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    05/21/14 | The inhibitory microcircuit of the substantia nigra provides feedback gain control of the basal ganglia output.
    Brown J, Pan W, Dudman JT
    eLife. 2014 May 21;3:e02397. doi: 10.7554/eLife.02397

    Dysfunction of the basal ganglia produces severe deficits in the timing, initiation, and vigor of movement. These diverse impairments suggest a control system gone awry. In engineered systems, feedback is critical for control. By contrast, models of the basal ganglia highlight feedforward circuitry and ignore intrinsic feedback circuits. In this study, we show that feedback via axon collaterals of substantia nigra projection neurons control the gain of the basal ganglia output. Through a combination of physiology, optogenetics, anatomy, and circuit mapping, we elaborate a general circuit mechanism for gain control in a microcircuit lacking interneurons. Our data suggest that diverse tonic firing rates, weak unitary connections and a spatially diffuse collateral circuit with distinct topography and kinetics from feedforward input is sufficient to implement divisive feedback inhibition. The importance of feedback for engineered systems implies that the intranigral microcircuit, despite its absence from canonical models, could be essential to basal ganglia function. DOI:

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    02/14/14 | RIVETS: A mechanical system for in vivo and in vitro electrophysiology and imaging.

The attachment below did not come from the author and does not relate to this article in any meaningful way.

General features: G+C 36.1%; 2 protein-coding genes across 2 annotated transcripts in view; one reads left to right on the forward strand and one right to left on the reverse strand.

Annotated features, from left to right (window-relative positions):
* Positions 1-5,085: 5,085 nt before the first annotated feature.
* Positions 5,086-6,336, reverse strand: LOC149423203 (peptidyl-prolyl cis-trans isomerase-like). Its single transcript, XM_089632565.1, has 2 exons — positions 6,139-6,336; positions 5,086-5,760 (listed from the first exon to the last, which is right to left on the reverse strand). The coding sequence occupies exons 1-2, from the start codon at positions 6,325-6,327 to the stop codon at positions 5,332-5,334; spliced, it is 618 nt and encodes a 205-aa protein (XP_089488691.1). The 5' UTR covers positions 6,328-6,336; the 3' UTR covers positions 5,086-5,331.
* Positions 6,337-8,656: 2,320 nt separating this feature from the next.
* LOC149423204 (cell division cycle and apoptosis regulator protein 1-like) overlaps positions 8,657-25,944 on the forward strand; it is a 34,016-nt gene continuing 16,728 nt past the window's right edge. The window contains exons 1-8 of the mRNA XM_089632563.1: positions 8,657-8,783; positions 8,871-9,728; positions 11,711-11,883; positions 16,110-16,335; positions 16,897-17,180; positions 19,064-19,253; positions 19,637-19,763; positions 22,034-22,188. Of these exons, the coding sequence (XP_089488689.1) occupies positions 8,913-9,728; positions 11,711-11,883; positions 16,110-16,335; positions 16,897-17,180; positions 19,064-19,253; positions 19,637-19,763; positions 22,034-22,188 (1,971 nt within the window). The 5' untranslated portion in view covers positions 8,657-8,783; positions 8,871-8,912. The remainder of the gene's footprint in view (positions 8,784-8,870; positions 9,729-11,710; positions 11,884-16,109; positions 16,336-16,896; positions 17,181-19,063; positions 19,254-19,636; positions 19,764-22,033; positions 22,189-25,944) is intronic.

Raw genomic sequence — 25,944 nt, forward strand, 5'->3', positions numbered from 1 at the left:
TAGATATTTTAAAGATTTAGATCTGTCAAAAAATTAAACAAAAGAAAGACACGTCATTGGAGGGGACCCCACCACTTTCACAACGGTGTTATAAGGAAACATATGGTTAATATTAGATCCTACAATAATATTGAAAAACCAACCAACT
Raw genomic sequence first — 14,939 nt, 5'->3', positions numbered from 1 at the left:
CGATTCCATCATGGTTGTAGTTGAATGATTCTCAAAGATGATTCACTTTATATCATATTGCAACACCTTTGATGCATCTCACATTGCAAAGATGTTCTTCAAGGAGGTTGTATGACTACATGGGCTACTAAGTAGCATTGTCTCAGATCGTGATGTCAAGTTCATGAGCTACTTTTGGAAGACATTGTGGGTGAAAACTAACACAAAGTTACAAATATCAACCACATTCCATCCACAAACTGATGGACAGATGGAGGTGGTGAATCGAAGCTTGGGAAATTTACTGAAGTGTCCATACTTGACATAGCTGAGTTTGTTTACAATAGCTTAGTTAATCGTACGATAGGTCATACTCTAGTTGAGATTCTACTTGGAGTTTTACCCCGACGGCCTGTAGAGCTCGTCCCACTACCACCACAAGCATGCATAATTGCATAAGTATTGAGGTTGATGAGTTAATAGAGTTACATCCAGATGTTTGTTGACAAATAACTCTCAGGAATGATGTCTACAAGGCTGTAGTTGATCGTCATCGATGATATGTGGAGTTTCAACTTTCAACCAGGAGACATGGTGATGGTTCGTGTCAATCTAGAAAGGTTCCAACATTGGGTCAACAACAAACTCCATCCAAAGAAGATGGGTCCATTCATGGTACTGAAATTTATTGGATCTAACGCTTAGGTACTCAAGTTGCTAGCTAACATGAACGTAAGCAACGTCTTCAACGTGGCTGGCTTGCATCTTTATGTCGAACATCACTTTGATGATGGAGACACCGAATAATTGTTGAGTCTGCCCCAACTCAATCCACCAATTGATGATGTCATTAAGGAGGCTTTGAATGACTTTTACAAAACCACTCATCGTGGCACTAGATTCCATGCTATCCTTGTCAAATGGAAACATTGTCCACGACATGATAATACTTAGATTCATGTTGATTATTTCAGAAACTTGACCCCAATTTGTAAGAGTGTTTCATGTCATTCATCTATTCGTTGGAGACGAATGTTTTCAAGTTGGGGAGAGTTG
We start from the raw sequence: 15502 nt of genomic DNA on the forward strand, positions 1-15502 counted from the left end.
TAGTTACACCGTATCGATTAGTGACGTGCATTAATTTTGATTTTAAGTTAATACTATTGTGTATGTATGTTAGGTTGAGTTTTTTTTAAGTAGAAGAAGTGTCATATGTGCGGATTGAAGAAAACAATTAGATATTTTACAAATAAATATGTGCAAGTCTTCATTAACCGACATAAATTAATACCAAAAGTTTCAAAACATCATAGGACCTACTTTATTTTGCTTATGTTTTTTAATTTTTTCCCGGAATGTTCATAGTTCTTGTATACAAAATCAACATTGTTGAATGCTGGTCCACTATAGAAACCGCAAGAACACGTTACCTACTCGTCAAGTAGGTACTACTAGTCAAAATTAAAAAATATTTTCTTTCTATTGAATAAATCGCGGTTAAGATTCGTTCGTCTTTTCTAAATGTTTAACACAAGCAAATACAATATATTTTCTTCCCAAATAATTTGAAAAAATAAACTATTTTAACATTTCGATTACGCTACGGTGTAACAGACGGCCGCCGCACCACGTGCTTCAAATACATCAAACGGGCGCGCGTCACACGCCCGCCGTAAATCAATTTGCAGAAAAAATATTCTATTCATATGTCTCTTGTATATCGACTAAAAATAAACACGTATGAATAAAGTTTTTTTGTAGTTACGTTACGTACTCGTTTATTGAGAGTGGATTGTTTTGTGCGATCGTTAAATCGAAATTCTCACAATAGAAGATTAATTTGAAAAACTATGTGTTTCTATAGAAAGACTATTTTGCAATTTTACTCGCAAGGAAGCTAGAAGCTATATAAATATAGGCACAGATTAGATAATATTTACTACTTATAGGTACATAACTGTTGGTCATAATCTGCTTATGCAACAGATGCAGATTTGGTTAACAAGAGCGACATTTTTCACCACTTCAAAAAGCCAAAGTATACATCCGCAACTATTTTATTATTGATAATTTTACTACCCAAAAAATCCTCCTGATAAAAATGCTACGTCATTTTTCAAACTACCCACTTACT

Osborne JE, Dudman JT
    PLoS One. 2014 Feb 14;9(2):e89007. doi: 10.1371/journal.pone.0089007

    A number of recent studies have provided compelling demonstrations that both mice and rats can be trained to perform a variety of behavioral tasks while restrained by mechanical elements mounted to the skull. The independent development of this technique by a number of laboratories has led to diverse solutions. We found that these solutions often used expensive materials and impeded future development and modification in the absence of engineering support. In order to address these issues, here we report on the development of a flexible single hardware design for electrophysiology and imaging both in brain tissue in vitro. Our hardware facilitates the rapid conversion of a single preparation between physiology and imaging system and the conversion of a given system between preparations. In addition, our use of rapid prototyping machines ("3D printers") allows for the deployment of new designs within a day. Here, we present specifications for design and manufacturing as well as some data from our lab demonstrating the suitability of the design for physiology in behaving animals and imaging in vitro and in vivo.

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    09/30/13 | Mice infer probabilistic models for timing.
    Li Y, Dudman JT
    Proceedings of the National Academy of Sciences of the United States of America. 2013 Sep 30;110(42):17154-9. doi: 10.1073/pnas.1310666110

    Animals learn both whether and when a reward will occur. Neural models of timing posit that animals learn the mean time until reward perturbed by a fixed relative uncertainty. Nonetheless, animals can learn to perform actions for reward even in highly variable natural environments. Optimal inference in the presence of variable information requires probabilistic models, yet it is unclear whether animals can infer such models for reward timing. Here, we develop a behavioral paradigm in which optimal performance required knowledge of the distribution from which reward delays were chosen. We found that mice were able to accurately adjust their behavior to the SD of the reward delay distribution. Importantly, mice were able to flexibly adjust the amount of prior information used for inference according to the moment-by-moment demands of the task. The ability to infer probabilistic models for timing may allow mice to adapt to complex and dynamic natural environments.